Midwest chimney sweeps and fireplace experts offer advice

The smoke from a wood fire leaves creosote on the interior of the chimney which must be cleaned regularly to reduce the risk of fire.

The smoke from a wood fire leaves creosote on the interior of the chimney which must be cleaned regularly to reduce the risk of fire.

Nothing soothes the midwest winter chill like a crackling fire. But before you strike a match, make sure to hire a professional chimney sweep to ensure your fireplace or wood stove is in tiptop condition.

On average, about 27,000 house fires are blamed on the fireplace, chimney or chimney connector each year, according to the U.S. Consumer Product Safety Commission. In 2008, the most recent year available from the Commission, fireplace or chimney fires caused $147.6 million in residential damages and 10 deaths. For the most part, you can prevent these fires by making sure your fireplace stays in proper working order.

Besides a thorough cleaning every year, a certified chimney sweep should check its condition, says Glenn Whitlock, manager of highly rated English Sweep in Ballwin, Mo. A cleaning and inspection typically cost about $200. A gas log burning fireplace may not need to be cleaned annually, but a once-a-year inspection is recommended, Whitlock says.

Like many chimney sweeps, Whitlock’s crew snakes a camera down the chimney and watches the images on a monitor. They’re able to see a deteriorated flue, leaks, buildup of creosote or other problems. Creosote buildup can cause a chimney fire.

One way to reduce creosote buildup is to burn dry wood, says Paul Parker, owner of highly rated Parker’s Firewood in Blacklick, Ohio. In central Ohio, ash, cherry, oak and maple are recommended hardwoods that are readily available. Hardwoods burn longer and put off more heat. “Ash and cherry are what people really love,” says Parker. A cord of wood costs about $190 stacked. Stacking usually costs extra. Most customers get a mix of hardwoods, but some request just one species, such as all cherry or all oak, he says. Logs should be split and seasoned for anywhere from six months to a year.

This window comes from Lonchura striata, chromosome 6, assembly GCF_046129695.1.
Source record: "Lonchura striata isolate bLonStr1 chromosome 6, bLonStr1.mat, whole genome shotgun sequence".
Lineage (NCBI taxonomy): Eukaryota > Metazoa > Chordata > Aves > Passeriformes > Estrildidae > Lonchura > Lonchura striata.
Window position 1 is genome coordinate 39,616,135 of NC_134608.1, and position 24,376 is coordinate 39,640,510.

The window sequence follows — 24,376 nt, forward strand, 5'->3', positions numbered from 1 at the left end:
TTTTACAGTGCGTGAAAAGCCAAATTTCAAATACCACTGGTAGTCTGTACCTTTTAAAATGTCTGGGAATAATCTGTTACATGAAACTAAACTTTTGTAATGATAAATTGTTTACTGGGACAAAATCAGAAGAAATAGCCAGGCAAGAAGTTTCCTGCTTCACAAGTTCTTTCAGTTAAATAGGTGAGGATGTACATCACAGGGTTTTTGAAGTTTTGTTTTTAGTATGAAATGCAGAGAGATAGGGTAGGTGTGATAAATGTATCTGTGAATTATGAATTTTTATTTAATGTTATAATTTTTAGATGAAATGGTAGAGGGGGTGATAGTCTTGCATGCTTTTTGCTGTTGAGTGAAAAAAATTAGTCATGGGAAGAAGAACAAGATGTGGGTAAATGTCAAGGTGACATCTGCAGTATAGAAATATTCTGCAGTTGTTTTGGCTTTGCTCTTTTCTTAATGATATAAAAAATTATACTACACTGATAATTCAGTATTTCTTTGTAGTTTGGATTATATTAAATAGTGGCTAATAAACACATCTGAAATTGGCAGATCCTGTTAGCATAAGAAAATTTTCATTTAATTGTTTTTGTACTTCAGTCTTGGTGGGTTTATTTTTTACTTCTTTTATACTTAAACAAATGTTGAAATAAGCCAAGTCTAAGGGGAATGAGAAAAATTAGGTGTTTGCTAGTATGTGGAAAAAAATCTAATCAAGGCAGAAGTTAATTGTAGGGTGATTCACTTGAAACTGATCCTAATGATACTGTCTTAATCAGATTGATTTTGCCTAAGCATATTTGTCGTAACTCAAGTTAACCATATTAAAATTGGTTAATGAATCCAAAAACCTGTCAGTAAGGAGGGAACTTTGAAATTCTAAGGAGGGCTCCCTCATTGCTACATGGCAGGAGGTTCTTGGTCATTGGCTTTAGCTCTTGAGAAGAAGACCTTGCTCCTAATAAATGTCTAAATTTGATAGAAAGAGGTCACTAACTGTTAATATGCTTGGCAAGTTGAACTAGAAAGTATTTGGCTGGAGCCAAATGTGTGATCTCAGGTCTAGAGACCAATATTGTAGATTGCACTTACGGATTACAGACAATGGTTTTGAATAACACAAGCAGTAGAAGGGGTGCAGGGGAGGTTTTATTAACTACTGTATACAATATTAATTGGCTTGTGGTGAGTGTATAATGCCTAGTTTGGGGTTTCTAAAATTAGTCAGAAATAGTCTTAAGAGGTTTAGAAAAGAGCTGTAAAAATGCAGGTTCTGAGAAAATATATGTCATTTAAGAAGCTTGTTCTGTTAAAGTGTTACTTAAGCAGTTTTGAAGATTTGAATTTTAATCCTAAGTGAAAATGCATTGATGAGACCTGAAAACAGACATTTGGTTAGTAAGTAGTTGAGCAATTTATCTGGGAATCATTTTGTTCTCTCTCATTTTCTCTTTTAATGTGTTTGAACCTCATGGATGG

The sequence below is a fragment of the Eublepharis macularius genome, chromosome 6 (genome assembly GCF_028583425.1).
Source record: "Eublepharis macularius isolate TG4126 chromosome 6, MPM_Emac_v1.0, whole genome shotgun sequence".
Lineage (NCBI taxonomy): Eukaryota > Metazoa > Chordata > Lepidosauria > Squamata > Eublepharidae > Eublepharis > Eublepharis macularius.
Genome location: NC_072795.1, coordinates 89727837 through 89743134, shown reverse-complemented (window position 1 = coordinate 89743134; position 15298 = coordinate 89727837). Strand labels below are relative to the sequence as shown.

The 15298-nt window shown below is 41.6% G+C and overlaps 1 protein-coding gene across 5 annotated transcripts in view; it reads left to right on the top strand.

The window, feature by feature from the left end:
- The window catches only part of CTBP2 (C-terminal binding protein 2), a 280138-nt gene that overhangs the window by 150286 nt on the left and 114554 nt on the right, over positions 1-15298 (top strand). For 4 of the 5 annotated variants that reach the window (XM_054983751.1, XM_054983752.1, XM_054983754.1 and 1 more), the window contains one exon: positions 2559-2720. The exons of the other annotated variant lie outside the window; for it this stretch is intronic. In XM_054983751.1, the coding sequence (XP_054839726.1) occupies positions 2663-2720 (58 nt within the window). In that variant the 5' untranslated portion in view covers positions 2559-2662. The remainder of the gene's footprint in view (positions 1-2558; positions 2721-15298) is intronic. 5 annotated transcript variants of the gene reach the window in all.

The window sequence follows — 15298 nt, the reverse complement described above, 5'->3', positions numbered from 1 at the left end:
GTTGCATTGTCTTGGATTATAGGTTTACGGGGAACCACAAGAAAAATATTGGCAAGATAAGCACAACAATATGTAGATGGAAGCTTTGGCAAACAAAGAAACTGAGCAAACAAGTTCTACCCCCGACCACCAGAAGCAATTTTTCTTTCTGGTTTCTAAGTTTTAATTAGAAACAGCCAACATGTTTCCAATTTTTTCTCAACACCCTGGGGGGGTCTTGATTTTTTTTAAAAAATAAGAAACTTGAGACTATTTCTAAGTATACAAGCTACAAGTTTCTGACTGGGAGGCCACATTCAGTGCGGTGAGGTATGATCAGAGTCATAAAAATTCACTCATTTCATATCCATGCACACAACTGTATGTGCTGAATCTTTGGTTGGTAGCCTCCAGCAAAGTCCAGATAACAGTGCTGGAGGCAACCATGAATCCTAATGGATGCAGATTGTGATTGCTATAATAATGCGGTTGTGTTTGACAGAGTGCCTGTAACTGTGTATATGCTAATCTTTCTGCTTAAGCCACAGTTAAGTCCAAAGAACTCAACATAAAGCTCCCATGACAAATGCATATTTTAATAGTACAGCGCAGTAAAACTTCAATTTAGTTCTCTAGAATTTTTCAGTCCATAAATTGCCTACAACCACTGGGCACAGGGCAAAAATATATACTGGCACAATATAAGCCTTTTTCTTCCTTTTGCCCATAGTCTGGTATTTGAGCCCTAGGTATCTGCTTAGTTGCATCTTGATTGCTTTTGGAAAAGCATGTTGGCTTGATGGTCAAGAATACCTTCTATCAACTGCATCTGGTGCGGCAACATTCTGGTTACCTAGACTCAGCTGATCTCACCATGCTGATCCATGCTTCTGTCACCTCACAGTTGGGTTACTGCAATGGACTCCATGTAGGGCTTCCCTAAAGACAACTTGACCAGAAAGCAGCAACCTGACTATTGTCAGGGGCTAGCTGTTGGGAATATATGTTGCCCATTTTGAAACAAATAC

In Minnesota, firewood contains a blend of red oak, white oak and birch, says Mat Salzprun of highly rated Stubby’s Firewood in Kimball, Minn. He charges about $200 for a cord 
of stacked wood.

Salzprun allows his wood to season one-and-a-half to two years on his 4-acre property. “At one-and-a-half years, I know the wood is good and we won’t have any issues with it burning,” he says. Seasoning could be done within a year’s time if the conditions are ideal: full sun, wind, rain and open to the elements. “But 
it has to be just right,” he says.

These Midwest fireplace experts say wood packed too tightly in the fireplace will be hard to light. “The wood needs ventilation, fresh air to get going,” Salzprun says. Dry kindling and loosely stacked logs are a sure-fire way to start the blaze. Once the fire is going, add more
logs then sit back and enjoy.

Jo Ellen Meyers Sharp, the Hoosier Gardener, lives in Indianapolis. A freelance writer, her work appears in many publications. Sharp, a director of the Garden Writers Association, also speaks about gardening throughout the Midwest.

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Indianapolis chimney sweeps and fireplace experts offer advice

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